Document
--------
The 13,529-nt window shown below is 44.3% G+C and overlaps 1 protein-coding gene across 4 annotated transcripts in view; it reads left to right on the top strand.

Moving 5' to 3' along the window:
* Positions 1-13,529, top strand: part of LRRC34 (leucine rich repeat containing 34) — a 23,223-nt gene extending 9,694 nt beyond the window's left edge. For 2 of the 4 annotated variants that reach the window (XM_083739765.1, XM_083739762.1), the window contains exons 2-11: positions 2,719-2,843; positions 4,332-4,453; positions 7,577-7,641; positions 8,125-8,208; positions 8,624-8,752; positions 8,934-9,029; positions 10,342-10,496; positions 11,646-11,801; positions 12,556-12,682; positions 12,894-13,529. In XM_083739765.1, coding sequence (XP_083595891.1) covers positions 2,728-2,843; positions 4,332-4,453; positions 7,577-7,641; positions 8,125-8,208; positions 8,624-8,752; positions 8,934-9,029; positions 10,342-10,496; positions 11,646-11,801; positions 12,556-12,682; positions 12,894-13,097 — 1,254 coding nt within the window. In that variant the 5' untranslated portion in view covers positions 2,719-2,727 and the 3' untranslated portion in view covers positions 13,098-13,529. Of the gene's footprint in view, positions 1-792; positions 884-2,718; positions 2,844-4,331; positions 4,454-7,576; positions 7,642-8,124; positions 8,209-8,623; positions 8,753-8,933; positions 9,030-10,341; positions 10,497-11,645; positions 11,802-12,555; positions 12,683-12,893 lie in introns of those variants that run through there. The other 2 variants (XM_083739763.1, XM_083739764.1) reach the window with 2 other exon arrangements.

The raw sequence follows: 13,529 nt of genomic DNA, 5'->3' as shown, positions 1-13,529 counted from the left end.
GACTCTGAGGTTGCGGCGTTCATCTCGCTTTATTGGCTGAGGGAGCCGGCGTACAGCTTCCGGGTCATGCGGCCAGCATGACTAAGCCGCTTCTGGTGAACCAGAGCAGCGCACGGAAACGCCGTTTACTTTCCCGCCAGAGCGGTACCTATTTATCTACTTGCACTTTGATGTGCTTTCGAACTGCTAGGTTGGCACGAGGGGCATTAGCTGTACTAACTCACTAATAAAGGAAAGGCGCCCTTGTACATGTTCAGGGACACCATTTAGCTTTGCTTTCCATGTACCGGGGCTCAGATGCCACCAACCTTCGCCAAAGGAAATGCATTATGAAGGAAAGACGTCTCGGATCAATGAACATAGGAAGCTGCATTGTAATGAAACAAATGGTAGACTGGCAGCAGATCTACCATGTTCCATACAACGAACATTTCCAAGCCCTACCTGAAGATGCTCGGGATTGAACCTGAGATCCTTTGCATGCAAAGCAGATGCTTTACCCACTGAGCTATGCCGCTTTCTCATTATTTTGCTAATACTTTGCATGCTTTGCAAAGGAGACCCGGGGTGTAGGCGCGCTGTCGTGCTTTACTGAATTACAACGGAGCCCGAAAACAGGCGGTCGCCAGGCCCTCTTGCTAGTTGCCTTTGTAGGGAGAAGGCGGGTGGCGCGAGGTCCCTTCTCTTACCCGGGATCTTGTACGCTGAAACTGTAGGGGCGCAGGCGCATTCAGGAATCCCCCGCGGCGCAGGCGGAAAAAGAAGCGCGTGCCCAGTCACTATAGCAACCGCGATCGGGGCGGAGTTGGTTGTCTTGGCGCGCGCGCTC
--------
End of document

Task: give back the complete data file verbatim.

The 13,529-nt window shown below is 44.3% G+C and overlaps 1 protein-coding gene across 4 annotated transcripts in view; it reads left to right on the top strand.

Moving 5' to 3' along the window:
* Positions 1-13,529, top strand: part of LRRC34 (leucine rich repeat containing 34) — a 23,223-nt gene extending 9,694 nt beyond the window's left edge. For 2 of the 4 annotated variants that reach the window (XM_083739765.1, XM_083739762.1), the window contains exons 2-11: positions 2,719-2,843; positions 4,332-4,453; positions 7,577-7,641; positions 8,125-8,208; positions 8,624-8,752; positions 8,934-9,029; positions 10,342-10,496; positions 11,646-11,801; positions 12,556-12,682; positions 12,894-13,529. In XM_083739765.1, coding sequence (XP_083595891.1) covers positions 2,728-2,843; positions 4,332-4,453; positions 7,577-7,641; positions 8,125-8,208; positions 8,624-8,752; positions 8,934-9,029; positions 10,342-10,496; positions 11,646-11,801; positions 12,556-12,682; positions 12,894-13,097 — 1,254 coding nt within the window. In that variant the 5' untranslated portion in view covers positions 2,719-2,727 and the 3' untranslated portion in view covers positions 13,098-13,529. Of the gene's footprint in view, positions 1-792; positions 884-2,718; positions 2,844-4,331; positions 4,454-7,576; positions 7,642-8,124; positions 8,209-8,623; positions 8,753-8,933; positions 9,030-10,341; positions 10,497-11,645; positions 11,802-12,555; positions 12,683-12,893 lie in introns of those variants that run through there. The other 2 variants (XM_083739763.1, XM_083739764.1) reach the window with 2 other exon arrangements.

The raw sequence follows: 13,529 nt of genomic DNA, 5'->3' as shown, positions 1-13,529 counted from the left end.
GACTCTGAGGTTGCGGCGTTCATCTCGCTTTATTGGCTGAGGGAGCCGGCGTACAGCTTCCGGGTCATGCGGCCAGCATGACTAAGCCGCTTCTGGTGAACCAGAGCAGCGCACGGAAACGCCGTTTACTTTCCCGCCAGAGCGGTACCTATTTATCTACTTGCACTTTGATGTGCTTTCGAACTGCTAGGTTGGCACGAGGGGCATTAGCTGTACTAACTCACTAATAAAGGAAAGGCGCCCTTGTACATGTTCAGGGACACCATTTAGCTTTGCTTTCCATGTACCGGGGCTCAGATGCCACCAACCTTCGCCAAAGGAAATGCATTATGAAGGAAAGACGTCTCGGATCAATGAACATAGGAAGCTGCATTGTAATGAAACAAATGGTAGACTGGCAGCAGATCTACCATGTTCCATACAACGAACATTTCCAAGCCCTACCTGAAGATGCTCGGGATTGAACCTGAGATCCTTTGCATGCAAAGCAGATGCTTTACCCACTGAGCTATGCCGCTTTCTCATTATTTTGCTAATACTTTGCATGCTTTGCAAAGGAGACCCGGGGTGTAGGCGCGCTGTCGTGCTTTACTGAATTACAACGGAGCCCGAAAACAGGCGGTCGCCAGGCCCTCTTGCTAGTTGCCTTTGTAGGGAGAAGGCGGGTGGCGCGAGGTCCCTTCTCTTACCCGGGATCTTGTACGCTGAAACTGTAGGGGCGCAGGCGCATTCAGGAATCCCCCGCGGCGCAGGCGGAAAAAGAAGCGCGTGCCCAGTCACTATAGCAACCGCGATCGGGGCGGAGTTGGTTGTCTTGGCGCGCGCGCTC